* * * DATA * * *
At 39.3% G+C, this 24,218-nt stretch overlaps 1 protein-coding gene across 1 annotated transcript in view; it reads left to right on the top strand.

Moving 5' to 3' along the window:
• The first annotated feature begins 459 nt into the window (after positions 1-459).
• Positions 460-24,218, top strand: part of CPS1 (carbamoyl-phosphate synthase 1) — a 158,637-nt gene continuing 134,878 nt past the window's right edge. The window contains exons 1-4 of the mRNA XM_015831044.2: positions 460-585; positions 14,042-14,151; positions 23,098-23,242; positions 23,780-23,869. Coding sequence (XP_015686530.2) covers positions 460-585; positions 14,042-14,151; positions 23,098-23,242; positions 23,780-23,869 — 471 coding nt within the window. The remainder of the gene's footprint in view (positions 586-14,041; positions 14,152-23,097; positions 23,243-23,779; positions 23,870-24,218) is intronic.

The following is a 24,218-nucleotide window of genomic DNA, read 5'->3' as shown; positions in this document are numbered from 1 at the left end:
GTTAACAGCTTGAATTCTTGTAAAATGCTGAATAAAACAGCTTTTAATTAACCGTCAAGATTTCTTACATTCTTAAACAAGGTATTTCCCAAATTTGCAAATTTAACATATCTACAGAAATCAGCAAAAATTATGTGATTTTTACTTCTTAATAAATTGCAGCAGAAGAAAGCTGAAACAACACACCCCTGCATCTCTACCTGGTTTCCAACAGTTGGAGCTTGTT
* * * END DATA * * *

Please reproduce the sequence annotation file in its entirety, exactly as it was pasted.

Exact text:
At 39.3% G+C, this 24,218-nt stretch overlaps 1 protein-coding gene across 1 annotated transcript in view; it reads left to right on the top strand.

Moving 5' to 3' along the window:
• The first annotated feature begins 459 nt into the window (after positions 1-459).
• Positions 460-24,218, top strand: part of CPS1 (carbamoyl-phosphate synthase 1) — a 158,637-nt gene continuing 134,878 nt past the window's right edge. The window contains exons 1-4 of the mRNA XM_015831044.2: positions 460-585; positions 14,042-14,151; positions 23,098-23,242; positions 23,780-23,869. Coding sequence (XP_015686530.2) covers positions 460-585; positions 14,042-14,151; positions 23,098-23,242; positions 23,780-23,869 — 471 coding nt within the window. The remainder of the gene's footprint in view (positions 586-14,041; positions 14,152-23,097; positions 23,243-23,779; positions 23,870-24,218) is intronic.

The following is a 24,218-nucleotide window of genomic DNA, read 5'->3' as shown; positions in this document are numbered from 1 at the left end:
GTTAACAGCTTGAATTCTTGTAAAATGCTGAATAAAACAGCTTTTAATTAACCGTCAAGATTTCTTACATTCTTAAACAAGGTATTTCCCAAATTTGCAAATTTAACATATCTACAGAAATCAGCAAAAATTATGTGATTTTTACTTCTTAATAAATTGCAGCAGAAGAAAGCTGAAACAACACACCCCTGCATCTCTACCTGGTTTCCAACAGTTGGAGCTTGTT